Bull and bear markets will always occur and significantly influence your investments. Thus, it’s advisable to know how to identify the current crypto market cycle before making an investment decision.

While bear markets are undoubtedly scary, they are a normal part of the crypto markets and may provide buying opportunities for investors who can stomach the risk and can afford to wait until the next potential crypto bull market.

Frequently Asked Questions

What is a bull market in crypto?

A phase where crypto prices rise and are expected to continue rising, often following Bitcoin halving and marked by positive investor sentiment.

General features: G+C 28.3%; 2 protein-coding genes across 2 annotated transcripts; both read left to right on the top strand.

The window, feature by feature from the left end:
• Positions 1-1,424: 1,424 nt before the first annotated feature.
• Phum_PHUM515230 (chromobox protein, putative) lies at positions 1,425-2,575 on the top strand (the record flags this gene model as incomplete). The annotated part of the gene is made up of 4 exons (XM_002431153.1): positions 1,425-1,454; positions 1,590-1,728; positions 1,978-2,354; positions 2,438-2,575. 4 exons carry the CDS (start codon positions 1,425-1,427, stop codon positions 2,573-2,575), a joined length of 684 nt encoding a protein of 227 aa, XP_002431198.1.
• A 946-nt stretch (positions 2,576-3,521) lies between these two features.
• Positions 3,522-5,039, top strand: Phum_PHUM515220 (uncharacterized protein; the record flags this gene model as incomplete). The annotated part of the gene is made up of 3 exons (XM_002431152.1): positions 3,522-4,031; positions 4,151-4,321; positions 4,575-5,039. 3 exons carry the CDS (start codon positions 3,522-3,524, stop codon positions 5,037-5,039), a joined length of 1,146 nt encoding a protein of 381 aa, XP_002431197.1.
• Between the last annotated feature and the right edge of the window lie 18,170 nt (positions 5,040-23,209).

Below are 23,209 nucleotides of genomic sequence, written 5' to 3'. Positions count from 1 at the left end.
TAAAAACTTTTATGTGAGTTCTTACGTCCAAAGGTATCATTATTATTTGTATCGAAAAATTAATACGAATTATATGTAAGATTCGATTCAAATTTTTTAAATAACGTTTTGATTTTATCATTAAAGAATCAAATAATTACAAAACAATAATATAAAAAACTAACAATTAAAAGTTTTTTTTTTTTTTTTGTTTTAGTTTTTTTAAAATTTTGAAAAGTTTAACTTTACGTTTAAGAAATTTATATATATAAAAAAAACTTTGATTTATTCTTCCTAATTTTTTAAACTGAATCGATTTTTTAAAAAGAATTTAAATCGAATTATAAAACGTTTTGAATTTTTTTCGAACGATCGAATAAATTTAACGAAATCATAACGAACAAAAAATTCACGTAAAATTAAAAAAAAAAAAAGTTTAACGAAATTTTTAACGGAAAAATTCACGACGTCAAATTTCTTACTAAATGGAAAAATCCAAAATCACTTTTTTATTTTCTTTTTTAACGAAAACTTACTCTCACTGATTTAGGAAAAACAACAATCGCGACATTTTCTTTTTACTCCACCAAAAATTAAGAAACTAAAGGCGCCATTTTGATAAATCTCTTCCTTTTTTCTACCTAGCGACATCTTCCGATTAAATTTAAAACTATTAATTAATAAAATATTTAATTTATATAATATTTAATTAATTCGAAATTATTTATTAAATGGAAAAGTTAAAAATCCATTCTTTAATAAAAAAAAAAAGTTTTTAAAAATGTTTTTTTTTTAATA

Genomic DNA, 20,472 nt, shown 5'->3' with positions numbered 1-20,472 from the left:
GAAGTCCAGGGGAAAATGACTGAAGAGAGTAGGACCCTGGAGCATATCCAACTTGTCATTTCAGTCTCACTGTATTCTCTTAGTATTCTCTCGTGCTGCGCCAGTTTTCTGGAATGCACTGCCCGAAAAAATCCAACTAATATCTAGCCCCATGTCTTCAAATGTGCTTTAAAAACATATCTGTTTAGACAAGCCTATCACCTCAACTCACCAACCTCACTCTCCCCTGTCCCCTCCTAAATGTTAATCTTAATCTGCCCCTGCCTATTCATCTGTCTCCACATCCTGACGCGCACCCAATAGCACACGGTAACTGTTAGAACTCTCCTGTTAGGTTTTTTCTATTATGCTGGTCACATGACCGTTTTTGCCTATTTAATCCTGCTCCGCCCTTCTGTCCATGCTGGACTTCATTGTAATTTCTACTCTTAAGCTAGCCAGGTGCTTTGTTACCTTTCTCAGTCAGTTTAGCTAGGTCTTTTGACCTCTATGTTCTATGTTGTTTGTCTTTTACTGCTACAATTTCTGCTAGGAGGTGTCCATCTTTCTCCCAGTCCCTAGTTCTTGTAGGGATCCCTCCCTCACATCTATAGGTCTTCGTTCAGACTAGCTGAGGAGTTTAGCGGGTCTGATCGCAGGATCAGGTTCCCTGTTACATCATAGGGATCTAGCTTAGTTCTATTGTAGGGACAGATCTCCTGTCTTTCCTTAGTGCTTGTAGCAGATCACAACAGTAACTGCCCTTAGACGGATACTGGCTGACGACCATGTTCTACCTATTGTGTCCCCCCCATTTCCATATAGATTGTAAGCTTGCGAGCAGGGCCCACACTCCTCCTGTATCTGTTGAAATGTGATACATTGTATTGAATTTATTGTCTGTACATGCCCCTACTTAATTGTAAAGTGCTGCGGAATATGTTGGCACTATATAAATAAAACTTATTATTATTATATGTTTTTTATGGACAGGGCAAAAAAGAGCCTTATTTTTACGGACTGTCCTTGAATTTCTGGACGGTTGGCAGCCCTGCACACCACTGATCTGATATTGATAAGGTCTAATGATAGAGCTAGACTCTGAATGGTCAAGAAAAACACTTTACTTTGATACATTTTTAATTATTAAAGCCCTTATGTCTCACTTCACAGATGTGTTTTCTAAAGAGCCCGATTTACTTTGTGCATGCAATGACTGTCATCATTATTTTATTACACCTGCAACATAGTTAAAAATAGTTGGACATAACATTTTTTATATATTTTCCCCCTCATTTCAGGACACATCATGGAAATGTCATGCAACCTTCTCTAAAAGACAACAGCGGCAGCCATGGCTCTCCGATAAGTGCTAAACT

How does a bear market differ from a bull market?

A bear market features declining asset prices and negative sentiment, with investors expecting further decreases and often coinciding with economic slowdowns.

What historical events have influenced past crypto bull markets?

Events like Bitcoin halving have historically preceded crypto bull markets, with price surges due to limited supply and increasing demand.

Can investing in a bear market be advantageous?

While risky, bear markets may offer buying opportunities for long-term gains for those who can assess the market cycle correctly and wait it out.

What are the signs of a crypto market bull run?

Signs include steady price increases, high market confidence, increased media coverage, and growing interest from various investor types.

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Note: Any cited numbers, figures, or illustrations are reported at the time of writing, and are subject to change.